Thinking Allowed - Including musings by Daan Spijer.

From the Kitchen

February 19, 2016

From the Kitchen #178


If printed books disappear, what will happen when the lights go out – when we can no longer run our computers? Will we have anything to read? Will there still be anyone who knows how to read and will anyone still be able to write? Will the profession of scribe be resurrected?

We are entrusting ever more ‘written’ material to digital files which need hardware and software to allow us humans to read it or listen to it. Whole libraries of printed books and journals have been digitised to make them more widely accessible. Will the originals be kept? If not, we run the risk of losing their contents.

In the 1980s I published a quarterly magazine and all the files were on 5¼” black floppy disks in WordStar format. While I still could, I converted them to WordPerfect and saved them to 3½” disks. Eventually I converted these files to PDFs. They are now saved on a USB stick, a back-up hard drive and in a repository in the ‘cloud’. These files have nostalgic significance – they have no value outside this and there will be no major loss to our collective knowledge if the files become irretrievable.

Not so the wealth of human knowledge. We rely on the wisdom of our forebears. We have gone to great lengths to interpret the marks left by ancient civilisations and have been able to decipher much of this ‘written’ record. These were tangible, physical records, worn by time but still visible. How much of our wisdom, our thoughts, our deliberations will be accessible to people in five hundred or a thousand years – if there are still people then? All they may have to work with could be circular plastic disks and small black squares containing thin sheets of minerals.

In five hundred years, people may not even recognise these as possibly holding knowledge. If all software and information about the software is on these disks and squares, would there be any possibility of those people accessing any of our wisdom, no matter how misguided it may be? If they can, could they learn anything from our mistakes?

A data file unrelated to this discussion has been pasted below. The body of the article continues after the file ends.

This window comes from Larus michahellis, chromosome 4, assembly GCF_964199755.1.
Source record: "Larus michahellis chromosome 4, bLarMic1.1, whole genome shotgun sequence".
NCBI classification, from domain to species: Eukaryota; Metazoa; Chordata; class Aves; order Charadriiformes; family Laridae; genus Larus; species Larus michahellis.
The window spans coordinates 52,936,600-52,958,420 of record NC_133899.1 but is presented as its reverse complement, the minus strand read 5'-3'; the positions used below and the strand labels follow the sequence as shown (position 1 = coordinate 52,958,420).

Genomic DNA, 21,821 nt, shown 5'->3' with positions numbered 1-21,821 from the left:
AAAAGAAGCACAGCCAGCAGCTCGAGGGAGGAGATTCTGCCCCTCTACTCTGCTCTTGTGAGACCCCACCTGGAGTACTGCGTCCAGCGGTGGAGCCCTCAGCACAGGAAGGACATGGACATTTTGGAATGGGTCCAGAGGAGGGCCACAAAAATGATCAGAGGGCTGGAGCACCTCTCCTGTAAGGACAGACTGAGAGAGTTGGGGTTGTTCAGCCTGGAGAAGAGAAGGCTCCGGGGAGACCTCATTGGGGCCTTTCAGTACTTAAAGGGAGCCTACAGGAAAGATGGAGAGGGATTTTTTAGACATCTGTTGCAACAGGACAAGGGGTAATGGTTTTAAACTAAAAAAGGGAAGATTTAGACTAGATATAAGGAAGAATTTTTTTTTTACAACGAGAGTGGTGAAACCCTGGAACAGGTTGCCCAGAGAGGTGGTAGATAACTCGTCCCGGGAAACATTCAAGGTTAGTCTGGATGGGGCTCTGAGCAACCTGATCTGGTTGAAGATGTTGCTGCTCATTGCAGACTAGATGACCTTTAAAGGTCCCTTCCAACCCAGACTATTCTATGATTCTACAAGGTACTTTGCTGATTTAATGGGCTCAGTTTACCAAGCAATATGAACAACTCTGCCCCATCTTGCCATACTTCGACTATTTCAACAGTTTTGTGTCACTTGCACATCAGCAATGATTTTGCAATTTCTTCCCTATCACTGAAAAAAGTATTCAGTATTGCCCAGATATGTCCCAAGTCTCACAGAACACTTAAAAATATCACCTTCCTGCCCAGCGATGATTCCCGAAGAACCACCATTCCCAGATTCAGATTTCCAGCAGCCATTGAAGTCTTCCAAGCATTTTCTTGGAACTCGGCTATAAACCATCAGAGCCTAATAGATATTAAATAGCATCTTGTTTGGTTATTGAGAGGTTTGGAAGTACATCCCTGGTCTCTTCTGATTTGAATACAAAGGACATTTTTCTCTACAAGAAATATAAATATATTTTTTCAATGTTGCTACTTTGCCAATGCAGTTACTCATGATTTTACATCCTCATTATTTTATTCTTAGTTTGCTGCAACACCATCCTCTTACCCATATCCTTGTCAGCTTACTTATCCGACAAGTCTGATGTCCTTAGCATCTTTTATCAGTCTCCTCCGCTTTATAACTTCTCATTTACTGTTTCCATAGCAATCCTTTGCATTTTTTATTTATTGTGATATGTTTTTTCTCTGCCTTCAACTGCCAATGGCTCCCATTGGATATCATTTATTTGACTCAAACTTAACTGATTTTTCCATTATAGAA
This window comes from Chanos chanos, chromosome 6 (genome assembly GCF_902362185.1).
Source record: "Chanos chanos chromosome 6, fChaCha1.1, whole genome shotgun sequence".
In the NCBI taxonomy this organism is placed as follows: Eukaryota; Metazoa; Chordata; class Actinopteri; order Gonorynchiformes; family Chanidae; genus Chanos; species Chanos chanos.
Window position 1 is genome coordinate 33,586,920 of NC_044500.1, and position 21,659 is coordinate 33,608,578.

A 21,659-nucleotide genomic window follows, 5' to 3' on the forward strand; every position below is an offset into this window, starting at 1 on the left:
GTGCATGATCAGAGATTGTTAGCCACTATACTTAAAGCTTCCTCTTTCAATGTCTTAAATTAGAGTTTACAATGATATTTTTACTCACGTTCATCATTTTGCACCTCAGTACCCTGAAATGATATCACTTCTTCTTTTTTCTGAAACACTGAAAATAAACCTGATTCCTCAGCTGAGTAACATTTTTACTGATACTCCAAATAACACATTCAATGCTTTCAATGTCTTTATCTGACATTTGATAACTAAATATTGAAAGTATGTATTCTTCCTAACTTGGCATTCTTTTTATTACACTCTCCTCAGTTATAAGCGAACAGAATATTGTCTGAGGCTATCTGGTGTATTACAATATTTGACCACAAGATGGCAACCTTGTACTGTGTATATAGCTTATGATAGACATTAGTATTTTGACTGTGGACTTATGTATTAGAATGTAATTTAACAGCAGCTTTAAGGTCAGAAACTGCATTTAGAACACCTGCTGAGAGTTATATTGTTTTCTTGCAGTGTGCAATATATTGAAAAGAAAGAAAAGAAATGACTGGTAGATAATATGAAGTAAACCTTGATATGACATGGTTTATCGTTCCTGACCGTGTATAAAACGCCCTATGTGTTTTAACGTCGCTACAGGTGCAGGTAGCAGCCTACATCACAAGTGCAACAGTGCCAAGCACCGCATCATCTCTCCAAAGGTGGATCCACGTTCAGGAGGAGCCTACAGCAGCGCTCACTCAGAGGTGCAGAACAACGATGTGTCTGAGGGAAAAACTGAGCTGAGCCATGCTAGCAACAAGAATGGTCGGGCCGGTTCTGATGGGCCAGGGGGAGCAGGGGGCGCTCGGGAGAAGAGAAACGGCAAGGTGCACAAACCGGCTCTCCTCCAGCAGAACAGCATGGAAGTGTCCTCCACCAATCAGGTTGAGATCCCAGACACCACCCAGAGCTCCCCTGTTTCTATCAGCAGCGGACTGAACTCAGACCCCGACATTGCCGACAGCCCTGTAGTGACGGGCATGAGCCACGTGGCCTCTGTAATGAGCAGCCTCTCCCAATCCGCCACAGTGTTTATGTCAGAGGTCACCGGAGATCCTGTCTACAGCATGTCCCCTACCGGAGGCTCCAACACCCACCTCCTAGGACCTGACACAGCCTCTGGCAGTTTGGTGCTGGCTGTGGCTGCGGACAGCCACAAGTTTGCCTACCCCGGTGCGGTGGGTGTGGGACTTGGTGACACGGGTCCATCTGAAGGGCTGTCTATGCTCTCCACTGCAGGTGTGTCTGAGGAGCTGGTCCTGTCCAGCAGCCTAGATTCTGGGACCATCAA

There is also the question whether information on digital disks and in solid state memory would survive over that length of time. We have only a few decades of experience about the integrity of data on these media.

Books and other physical records, including photos, are themselves subject to degradation and destruction by water, fire and organisms. But we have legible books that were printed more than eleven hundred years ago and handwritten books that have survived even longer – 1300-1600 years – and other writings on papyrus and parchment more than two thousand years old. We do not need any technology to read these even if we cannot readily decipher the words.

There is another question to be asked about all this: would it be better for future human society were it not to have access to our philosophies, wisdom and drivel? Would this allow future generations to reinvent society – a society that is more considerate of its members and of the planet, one that does not rely on the myth of infinite growth fed by mythically infinite resources?

We could, perhaps, ensure that we safely store all printed books and journals so that they will be available to people in five centuries. But where? How? In 2015 UNESCO listed more than two million books published worldwide. How could we secure their survival – and that of the millions of books that preceded these – even if a large number of then do not usefully add to the overall store of knowledge?

Come to think of it, we perhaps should not worry about preserving our ‘wisdom’ for centuries to come. We should do something about applying it today. Rachel Carson wrote Silent Spring more than fifty years ago and how much notice have we taken of that important and prescient book? Carson’s is but one of hundreds of books whose messages and combined knowledge could have led us to a more sustainable way of organising ourselves. We fail to heed our own combined wisdom on a local and global level, and not because we cannot read or do not know how to access information stored on digital substrates.

What is the value of any of these millions of books journals and articles and blogs and reviews if we do not value what they contain?

© 2016 Daan Spijer

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